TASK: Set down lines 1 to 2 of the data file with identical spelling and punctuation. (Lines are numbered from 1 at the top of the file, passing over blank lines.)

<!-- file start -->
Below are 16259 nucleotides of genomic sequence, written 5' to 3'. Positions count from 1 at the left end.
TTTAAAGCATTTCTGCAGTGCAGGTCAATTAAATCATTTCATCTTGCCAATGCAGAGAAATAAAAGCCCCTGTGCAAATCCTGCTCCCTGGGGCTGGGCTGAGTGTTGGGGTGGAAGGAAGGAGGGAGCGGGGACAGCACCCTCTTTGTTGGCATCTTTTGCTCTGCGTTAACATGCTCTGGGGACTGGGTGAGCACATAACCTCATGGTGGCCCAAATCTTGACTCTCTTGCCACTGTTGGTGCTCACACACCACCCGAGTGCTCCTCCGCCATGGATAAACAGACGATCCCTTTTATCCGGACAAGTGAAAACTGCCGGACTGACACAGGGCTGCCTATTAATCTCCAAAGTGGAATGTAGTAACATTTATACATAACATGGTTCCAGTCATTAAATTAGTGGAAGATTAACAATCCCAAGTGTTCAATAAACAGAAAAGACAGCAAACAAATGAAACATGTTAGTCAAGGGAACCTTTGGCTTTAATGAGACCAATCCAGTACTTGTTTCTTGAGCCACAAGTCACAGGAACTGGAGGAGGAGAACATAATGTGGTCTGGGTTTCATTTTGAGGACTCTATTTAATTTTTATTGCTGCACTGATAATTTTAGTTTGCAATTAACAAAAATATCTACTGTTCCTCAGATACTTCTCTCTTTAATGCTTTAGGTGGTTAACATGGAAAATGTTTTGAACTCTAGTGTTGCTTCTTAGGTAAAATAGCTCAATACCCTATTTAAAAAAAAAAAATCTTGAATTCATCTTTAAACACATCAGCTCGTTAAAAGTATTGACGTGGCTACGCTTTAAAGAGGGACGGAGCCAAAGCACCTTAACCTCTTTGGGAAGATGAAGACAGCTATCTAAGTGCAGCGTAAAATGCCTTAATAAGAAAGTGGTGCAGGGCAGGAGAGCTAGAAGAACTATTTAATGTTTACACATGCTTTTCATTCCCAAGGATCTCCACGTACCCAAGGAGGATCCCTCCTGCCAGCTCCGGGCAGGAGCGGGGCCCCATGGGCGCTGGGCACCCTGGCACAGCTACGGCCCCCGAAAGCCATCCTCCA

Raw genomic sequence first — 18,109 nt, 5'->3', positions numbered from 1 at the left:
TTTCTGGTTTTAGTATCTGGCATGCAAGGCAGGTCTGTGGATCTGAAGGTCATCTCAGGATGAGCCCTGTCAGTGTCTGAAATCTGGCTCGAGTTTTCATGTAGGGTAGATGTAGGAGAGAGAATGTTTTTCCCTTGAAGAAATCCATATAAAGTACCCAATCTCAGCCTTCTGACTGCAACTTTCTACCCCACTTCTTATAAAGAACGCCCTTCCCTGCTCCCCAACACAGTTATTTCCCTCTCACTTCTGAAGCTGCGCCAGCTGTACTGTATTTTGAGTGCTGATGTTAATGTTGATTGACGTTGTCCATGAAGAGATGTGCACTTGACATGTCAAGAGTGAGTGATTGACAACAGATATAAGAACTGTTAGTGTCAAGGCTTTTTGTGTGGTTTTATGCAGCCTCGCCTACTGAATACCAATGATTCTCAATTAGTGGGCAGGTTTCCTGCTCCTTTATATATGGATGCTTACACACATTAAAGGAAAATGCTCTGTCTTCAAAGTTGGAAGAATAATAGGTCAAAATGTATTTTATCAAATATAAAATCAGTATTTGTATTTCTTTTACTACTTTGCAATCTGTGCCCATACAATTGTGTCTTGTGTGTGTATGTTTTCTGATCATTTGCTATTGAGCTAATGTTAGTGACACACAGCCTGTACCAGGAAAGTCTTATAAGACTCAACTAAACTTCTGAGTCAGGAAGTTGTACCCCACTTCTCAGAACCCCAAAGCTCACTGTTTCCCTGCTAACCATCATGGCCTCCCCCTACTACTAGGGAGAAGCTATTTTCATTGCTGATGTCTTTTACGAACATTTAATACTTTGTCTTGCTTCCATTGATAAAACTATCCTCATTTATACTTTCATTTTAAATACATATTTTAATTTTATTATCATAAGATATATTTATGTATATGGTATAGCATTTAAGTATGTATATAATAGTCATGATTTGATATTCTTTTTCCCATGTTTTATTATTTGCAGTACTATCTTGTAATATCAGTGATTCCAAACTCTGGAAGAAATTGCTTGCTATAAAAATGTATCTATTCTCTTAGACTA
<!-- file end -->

Below are 16259 nucleotides of genomic sequence, written 5' to 3'. Positions count from 1 at the left end.
TTTAAAGCATTTCTGCAGTGCAGGTCAATTAAATCATTTCATCTTGCCAATGCAGAGAAATAAAAGCCCCTGTGCAAATCCTGCTCCCTGGGGCTGGGCTGAGTGTTGGGGTGGAAGGAAGGAGGGAGCGGGGACAGCACCCTCTTTGTTGGCATCTTTTGCTCTGCGTTAACATGCTCTGGGGACTGGGTGAGCACATAACCTCATGGTGGCCCAAATCTTGACTCTCTTGCCACTGTTGGTGCTCACACACCACCCGAGTGCTCCTCCGCCATGGATAAACAGACGATCCCTTTTATCCGGACAAGTGAAAACTGCCGGACTGACACAGGGCTGCCTATTAATCTCCAAAGTGGAATGTAGTAACATTTATACATAACATGGTTCCAGTCATTAAATTAGTGGAAGATTAACAATCCCAAGTGTTCAATAAACAGAAAAGACAGCAAACAAATGAAACATGTTAGTCAAGGGAACCTTTGGCTTTAATGAGACCAATCCAGTACTTGTTTCTTGAGCCACAAGTCACAGGAACTGGAGGAGGAGAACATAATGTGGTCTGGGTTTCATTTTGAGGACTCTATTTAATTTTTATTGCTGCACTGATAATTTTAGTTTGCAATTAACAAAAATATCTACTGTTCCTCAGATACTTCTCTCTTTAATGCTTTAGGTGGTTAACATGGAAAATGTTTTGAACTCTAGTGTTGCTTCTTAGGTAAAATAGCTCAATACCCTATTTAAAAAAAAAAAATCTTGAATTCATCTTTAAACACATCAGCTCGTTAAAAGTATTGACGTGGCTACGCTTTAAAGAGGGACGGAGCCAAAGCACCTTAACCTCTTTGGGAAGATGAAGACAGCTATCTAAGTGCAGCGTAAAATGCCTTAATAAGAAAGTGGTGCAGGGCAGGAGAGCTAGAAGAACTATTTAATGTTTACACATGCTTTTCATTCCCAAGGATCTCCACGTACCCAAGGAGGATCCCTCCTGCCAGCTCCGGGCAGGAGCGGGGCCCCATGGGCGCTGGGCACCCTGGCACAGCTACGGCCCCCGAAAGCCATCCTCCA